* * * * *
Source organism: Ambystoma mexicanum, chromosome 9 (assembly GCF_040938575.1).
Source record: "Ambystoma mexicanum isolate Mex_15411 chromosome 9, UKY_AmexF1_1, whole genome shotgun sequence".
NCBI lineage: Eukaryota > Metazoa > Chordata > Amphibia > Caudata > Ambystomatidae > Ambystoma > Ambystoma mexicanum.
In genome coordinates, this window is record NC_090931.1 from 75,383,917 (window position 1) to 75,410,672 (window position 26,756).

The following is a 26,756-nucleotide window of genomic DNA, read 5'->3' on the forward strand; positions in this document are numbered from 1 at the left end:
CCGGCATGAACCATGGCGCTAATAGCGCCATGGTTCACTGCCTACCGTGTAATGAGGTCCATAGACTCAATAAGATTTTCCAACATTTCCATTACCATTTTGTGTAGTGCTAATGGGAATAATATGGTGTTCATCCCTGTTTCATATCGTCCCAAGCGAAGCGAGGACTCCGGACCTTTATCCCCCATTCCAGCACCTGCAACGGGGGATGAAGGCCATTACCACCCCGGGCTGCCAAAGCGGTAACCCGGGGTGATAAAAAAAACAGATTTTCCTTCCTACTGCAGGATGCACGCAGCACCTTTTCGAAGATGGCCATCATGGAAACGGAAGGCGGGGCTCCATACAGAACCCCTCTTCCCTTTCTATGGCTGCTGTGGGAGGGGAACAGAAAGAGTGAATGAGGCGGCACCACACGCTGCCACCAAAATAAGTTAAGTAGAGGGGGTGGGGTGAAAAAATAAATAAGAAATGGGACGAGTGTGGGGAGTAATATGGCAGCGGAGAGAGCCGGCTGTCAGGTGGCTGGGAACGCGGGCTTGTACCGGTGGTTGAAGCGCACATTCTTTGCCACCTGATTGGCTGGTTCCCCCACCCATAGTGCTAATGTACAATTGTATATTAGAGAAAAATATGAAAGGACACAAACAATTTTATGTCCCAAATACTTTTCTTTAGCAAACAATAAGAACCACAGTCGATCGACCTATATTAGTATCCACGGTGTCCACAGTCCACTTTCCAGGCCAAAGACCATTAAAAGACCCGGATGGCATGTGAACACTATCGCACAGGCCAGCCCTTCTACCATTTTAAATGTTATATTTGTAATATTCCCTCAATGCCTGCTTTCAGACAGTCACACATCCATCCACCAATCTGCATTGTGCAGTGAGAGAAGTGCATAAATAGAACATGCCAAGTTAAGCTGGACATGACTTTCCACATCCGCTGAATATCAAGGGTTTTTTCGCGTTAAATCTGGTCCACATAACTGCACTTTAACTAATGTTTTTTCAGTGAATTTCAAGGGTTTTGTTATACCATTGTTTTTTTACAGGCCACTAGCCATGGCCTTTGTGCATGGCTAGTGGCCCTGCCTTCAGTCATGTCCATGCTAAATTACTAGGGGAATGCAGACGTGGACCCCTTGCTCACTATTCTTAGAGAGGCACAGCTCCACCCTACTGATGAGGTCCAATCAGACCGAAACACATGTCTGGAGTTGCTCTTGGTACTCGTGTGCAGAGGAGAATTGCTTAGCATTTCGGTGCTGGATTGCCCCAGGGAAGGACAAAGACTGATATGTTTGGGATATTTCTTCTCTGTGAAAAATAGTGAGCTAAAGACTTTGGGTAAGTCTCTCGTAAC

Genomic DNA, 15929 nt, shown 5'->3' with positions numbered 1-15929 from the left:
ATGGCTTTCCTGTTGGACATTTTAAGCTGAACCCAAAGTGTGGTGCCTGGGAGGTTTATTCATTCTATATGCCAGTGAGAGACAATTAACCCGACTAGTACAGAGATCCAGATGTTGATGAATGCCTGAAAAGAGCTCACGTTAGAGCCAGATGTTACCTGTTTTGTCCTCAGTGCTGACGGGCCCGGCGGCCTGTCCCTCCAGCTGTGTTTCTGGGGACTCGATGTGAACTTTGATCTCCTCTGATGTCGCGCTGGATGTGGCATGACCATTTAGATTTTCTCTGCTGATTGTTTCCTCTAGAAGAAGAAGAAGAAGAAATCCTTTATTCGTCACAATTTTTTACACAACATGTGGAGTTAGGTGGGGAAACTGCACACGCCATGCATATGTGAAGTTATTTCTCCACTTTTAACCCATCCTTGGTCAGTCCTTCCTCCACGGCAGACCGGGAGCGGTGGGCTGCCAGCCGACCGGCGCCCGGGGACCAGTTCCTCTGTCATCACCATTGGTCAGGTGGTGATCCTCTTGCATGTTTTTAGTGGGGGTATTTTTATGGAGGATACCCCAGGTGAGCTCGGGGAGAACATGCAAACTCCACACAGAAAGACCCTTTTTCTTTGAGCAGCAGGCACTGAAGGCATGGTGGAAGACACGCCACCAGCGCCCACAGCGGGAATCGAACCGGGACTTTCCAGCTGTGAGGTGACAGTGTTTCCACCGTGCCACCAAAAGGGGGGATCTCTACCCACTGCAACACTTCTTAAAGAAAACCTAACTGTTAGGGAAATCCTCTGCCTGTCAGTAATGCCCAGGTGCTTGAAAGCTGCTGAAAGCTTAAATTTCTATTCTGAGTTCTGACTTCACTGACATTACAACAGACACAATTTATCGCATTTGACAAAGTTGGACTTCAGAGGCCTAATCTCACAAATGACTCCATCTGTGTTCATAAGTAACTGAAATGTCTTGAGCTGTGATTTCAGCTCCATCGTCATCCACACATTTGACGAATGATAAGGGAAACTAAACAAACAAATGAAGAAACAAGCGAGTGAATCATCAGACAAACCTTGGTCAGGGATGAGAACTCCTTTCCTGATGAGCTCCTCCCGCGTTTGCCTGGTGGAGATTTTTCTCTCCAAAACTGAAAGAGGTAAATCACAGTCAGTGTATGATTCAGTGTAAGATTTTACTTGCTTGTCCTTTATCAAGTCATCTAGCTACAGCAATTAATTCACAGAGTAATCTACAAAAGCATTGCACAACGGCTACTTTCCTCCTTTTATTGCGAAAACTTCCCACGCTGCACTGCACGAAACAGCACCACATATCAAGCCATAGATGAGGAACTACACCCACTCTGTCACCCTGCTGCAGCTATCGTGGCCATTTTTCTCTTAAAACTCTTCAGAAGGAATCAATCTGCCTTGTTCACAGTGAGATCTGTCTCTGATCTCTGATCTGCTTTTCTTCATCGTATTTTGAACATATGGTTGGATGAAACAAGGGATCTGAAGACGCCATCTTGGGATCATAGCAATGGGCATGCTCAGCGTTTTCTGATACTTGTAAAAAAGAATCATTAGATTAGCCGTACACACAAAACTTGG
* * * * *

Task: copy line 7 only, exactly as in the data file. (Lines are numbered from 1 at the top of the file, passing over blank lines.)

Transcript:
Genomic DNA, 15929 nt, shown 5'->3' with positions numbered 1-15929 from the left: